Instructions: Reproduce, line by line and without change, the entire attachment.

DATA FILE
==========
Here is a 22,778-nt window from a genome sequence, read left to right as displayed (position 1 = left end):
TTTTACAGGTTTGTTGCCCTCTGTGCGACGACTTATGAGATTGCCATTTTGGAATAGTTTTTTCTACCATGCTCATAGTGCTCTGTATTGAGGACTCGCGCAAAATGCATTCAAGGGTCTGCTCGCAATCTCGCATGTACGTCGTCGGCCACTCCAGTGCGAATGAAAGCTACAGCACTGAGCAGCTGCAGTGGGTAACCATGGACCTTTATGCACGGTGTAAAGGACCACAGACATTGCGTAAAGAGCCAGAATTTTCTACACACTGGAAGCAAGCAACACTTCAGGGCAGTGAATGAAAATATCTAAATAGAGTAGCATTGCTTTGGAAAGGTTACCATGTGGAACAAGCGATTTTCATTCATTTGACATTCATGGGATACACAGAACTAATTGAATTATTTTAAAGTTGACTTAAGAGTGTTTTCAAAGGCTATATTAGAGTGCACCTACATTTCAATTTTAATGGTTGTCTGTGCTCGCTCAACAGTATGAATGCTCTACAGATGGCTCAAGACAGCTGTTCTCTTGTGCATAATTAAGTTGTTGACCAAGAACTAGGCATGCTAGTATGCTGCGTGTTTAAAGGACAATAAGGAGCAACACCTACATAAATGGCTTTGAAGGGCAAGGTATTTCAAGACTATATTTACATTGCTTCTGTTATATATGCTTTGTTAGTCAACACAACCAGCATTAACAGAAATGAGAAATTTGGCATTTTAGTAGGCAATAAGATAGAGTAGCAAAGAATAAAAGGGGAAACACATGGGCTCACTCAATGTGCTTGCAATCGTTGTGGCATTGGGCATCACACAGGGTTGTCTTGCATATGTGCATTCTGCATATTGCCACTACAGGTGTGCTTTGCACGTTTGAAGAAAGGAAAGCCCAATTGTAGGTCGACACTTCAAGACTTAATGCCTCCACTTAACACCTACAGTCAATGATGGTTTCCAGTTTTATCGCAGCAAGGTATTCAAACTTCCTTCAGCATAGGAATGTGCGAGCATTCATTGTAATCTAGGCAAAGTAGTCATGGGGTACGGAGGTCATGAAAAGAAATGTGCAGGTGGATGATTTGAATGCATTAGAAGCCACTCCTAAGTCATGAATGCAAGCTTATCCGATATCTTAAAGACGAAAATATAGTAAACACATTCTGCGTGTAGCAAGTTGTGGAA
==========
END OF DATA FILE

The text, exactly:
Here is a 22,778-nt window from a genome sequence, read left to right as displayed (position 1 = left end):
TTTTACAGGTTTGTTGCCCTCTGTGCGACGACTTATGAGATTGCCATTTTGGAATAGTTTTTTCTACCATGCTCATAGTGCTCTGTATTGAGGACTCGCGCAAAATGCATTCAAGGGTCTGCTCGCAATCTCGCATGTACGTCGTCGGCCACTCCAGTGCGAATGAAAGCTACAGCACTGAGCAGCTGCAGTGGGTAACCATGGACCTTTATGCACGGTGTAAAGGACCACAGACATTGCGTAAAGAGCCAGAATTTTCTACACACTGGAAGCAAGCAACACTTCAGGGCAGTGAATGAAAATATCTAAATAGAGTAGCATTGCTTTGGAAAGGTTACCATGTGGAACAAGCGATTTTCATTCATTTGACATTCATGGGATACACAGAACTAATTGAATTATTTTAAAGTTGACTTAAGAGTGTTTTCAAAGGCTATATTAGAGTGCACCTACATTTCAATTTTAATGGTTGTCTGTGCTCGCTCAACAGTATGAATGCTCTACAGATGGCTCAAGACAGCTGTTCTCTTGTGCATAATTAAGTTGTTGACCAAGAACTAGGCATGCTAGTATGCTGCGTGTTTAAAGGACAATAAGGAGCAACACCTACATAAATGGCTTTGAAGGGCAAGGTATTTCAAGACTATATTTACATTGCTTCTGTTATATATGCTTTGTTAGTCAACACAACCAGCATTAACAGAAATGAGAAATTTGGCATTTTAGTAGGCAATAAGATAGAGTAGCAAAGAATAAAAGGGGAAACACATGGGCTCACTCAATGTGCTTGCAATCGTTGTGGCATTGGGCATCACACAGGGTTGTCTTGCATATGTGCATTCTGCATATTGCCACTACAGGTGTGCTTTGCACGTTTGAAGAAAGGAAAGCCCAATTGTAGGTCGACACTTCAAGACTTAATGCCTCCACTTAACACCTACAGTCAATGATGGTTTCCAGTTTTATCGCAGCAAGGTATTCAAACTTCCTTCAGCATAGGAATGTGCGAGCATTCATTGTAATCTAGGCAAAGTAGTCATGGGGTACGGAGGTCATGAAAAGAAATGTGCAGGTGGATGATTTGAATGCATTAGAAGCCACTCCTAAGTCATGAATGCAAGCTTATCCGATATCTTAAAGACGAAAATATAGTAAACACATTCTGCGTGTAGCAAGTTGTGGAA